Seasonal relative abundance and diversity of microalgae in freshwater eutrophic systems of Namibia
Article type: Research Article
Authors: Garus-oas, Carol Hermionee*; | Julies, Elsabe
Affiliations: Faculty of Science, Department of Biological Sciences, University of Namibia, Windhoek, Namibia
Correspondence: [*] Corresponding author: Carol Hermionee Garus-oas, P.O. Box 8182 Bachbrecht, August Gotz Strasse, number 19, Windhoek North, Windhoek, Namibia. Tel.: +264814945630, E-mail: email@example.com.
Abstract: BACKGROUND:Microalgae are very important primary producers in aquatic ecosystems. Their presence directly correlate with instead of to trophic levels and at times toxicity. They are commonly used as bio indicators in determining water quality and anthropogenic stresses caused by pollution. Changes in microalgae blooms’ population, composition and diversity is influenced by trends in environmental factors, physico-chemical water quality parameters and varying physiological advantages amongst microalgae. Namibian freshwater man-made dams are periodically frequented by microalgae blooms that pose devastating effects on water quality, making water treatment processes troublesome and expensive. Currently, there is no published research on identifying and assessing the seasonal relative genera abundance and diversity (richness and evenness) of microalgae in Namibian freshwater eutrophic systems. The present study provides an insight into the composition and diversity of microalgae in these systems against physico-chemical water quality parameters. This is an inception study that prompts follow-up or future studies in the Namibian freshwater phycology and water quality assessments. OBJECTIVE:The objective of this study was to determine whether there is a difference in the seasonal relative abundance and diversity (richness and evenness) of microalgae in three fresh water eutrophic systems (Goreangab, Von Bach and Swakoppoort Dams) sharing the Swakop catchment in central Namibia. METHODS:Sampling was carried out during the cold dry seasons (14 June 2013 and 4 June 2014) and the warm wet seasons (14 November 2013 and 28 February 2014). The microalgae collected were morphologically identified to genus level using taxonomic keys and enumerated in terms of cell numbers by the use of a haemocytometer. Physico-chemical water quality parameters such as turbidity, pH, temperature, and sdissolved oxygen were measured concurrently using a portable Eutech multi probe. The concentrations of macronutrients (i.e. phosphates, nitrates and ammonia) in samples were determined thereafter using ion chromatography to assess the correlation coefficient against the relative genus abundance. RESULTS:Results revealed that seasonal relative abundance was not normally distributed and not statistically significant for all the dams. Microcystis was the most abundant genus in terms of cell numbers for Swakoppoort and Goreangab Dams during both seasons, while Aulacoseira was the most abundant genus in terms of cell numbers in Von Bach Dam. The Shannon-Weiner diversity index showed that Von Bach Dam was the most diverse, followed by Goreangab Dam and Swakoppoort Dam. Species evenness (evenness index) was the highest for Von Bach Dam and species richness (Margaleff’s index) was the highest for Swakoppoort Dam. CONCLUSIONS:There is no difference in seasonal relative abundance and diversity (richness and evenness) of microalgae sampled in the three Namibian freshwater eutrophic systems (Goreangab, Von Bach and Swakoppoort Dams) throughout the duration of this study. Although, Microcystis was the most abundant genus in cell numbers in two of the systems (Swakoppoort and Goreangab Dams) during both the wet and dry seasons, there were no toxicology tests carried out to determine the mycrocystin concentrations that would be used to compare with the 1998 World Health Organization (WHO) Guideline Value of 1μg L–1 for microcystin-LR in drinking-water. Therefore, it is recommended that a follow up study be conducted to determine the microcystins concentrations along with other cyanotoxins and bioactive compounds during these blooms. Further recommendations include biweekly assessments of microalgae diversity and abundance over a periodof one year; analysis of other macro-and micronutrients, trace elements and chlorophyll a; topographical and mechanical assessments, especially during water transfers which may affect microalgae compositions as well as employing the use of a diversified set of phytoplankton nets with various pore sizes.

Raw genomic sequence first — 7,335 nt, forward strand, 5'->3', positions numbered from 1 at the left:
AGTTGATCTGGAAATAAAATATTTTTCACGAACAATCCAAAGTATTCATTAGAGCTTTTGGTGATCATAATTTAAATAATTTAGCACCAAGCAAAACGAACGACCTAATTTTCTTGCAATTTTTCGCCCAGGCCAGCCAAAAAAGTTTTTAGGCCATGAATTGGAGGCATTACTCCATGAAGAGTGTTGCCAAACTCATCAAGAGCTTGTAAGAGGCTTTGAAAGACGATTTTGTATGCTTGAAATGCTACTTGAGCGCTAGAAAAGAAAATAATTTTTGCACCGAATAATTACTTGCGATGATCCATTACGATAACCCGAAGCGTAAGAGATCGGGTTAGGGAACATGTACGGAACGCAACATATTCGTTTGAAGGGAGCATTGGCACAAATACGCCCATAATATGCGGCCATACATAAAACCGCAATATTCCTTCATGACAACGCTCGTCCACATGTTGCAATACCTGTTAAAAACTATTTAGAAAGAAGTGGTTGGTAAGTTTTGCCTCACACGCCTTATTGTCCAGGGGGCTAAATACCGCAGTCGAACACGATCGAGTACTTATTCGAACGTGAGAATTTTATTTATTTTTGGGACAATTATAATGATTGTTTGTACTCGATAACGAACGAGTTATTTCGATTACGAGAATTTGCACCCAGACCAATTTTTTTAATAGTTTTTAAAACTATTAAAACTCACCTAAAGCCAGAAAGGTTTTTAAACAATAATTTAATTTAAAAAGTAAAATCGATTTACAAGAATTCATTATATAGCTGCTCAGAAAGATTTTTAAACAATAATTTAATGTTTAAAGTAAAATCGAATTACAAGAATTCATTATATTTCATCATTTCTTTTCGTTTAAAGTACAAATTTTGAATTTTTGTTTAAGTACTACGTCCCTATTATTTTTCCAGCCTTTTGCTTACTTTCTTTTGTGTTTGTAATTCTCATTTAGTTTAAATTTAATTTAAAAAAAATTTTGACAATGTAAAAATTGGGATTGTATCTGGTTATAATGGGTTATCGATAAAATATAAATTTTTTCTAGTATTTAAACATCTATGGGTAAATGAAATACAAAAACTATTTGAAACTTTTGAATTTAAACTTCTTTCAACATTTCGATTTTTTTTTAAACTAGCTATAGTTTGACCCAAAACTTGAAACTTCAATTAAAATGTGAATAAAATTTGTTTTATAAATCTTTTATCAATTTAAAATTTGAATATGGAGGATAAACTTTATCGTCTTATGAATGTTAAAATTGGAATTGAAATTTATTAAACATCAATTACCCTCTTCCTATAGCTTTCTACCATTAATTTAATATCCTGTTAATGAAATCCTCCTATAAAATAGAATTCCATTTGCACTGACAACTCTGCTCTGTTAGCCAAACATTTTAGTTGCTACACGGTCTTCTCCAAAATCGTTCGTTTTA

Keywords: Swakoppoort Dam, Von Bach Dam, Goreangab Dam, Eutrophication, nutrients
Journal: Journal of Cellular Biotechnology, vol. 6, no. 1, pp. 57-70, 2020